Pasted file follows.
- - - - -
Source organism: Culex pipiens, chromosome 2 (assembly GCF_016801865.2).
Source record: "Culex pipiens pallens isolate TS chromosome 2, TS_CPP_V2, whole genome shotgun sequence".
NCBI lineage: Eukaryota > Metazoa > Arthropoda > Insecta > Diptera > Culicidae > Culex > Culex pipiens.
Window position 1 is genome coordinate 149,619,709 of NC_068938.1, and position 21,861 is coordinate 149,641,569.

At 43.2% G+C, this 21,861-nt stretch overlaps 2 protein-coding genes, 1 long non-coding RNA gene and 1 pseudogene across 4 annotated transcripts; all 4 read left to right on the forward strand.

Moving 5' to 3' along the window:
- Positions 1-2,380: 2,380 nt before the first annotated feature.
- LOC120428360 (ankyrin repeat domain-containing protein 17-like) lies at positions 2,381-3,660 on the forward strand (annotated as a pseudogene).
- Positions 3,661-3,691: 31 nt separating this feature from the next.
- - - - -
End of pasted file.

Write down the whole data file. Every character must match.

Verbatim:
Source organism: Culex pipiens, chromosome 2 (assembly GCF_016801865.2).
Source record: "Culex pipiens pallens isolate TS chromosome 2, TS_CPP_V2, whole genome shotgun sequence".
NCBI lineage: Eukaryota > Metazoa > Arthropoda > Insecta > Diptera > Culicidae > Culex > Culex pipiens.
Window position 1 is genome coordinate 149,619,709 of NC_068938.1, and position 21,861 is coordinate 149,641,569.

At 43.2% G+C, this 21,861-nt stretch overlaps 2 protein-coding genes, 1 long non-coding RNA gene and 1 pseudogene across 4 annotated transcripts; all 4 read left to right on the forward strand.

Moving 5' to 3' along the window:
- Positions 1-2,380: 2,380 nt before the first annotated feature.
- LOC120428360 (ankyrin repeat domain-containing protein 17-like) lies at positions 2,381-3,660 on the forward strand (annotated as a pseudogene).
- Positions 3,661-3,691: 31 nt separating this feature from the next.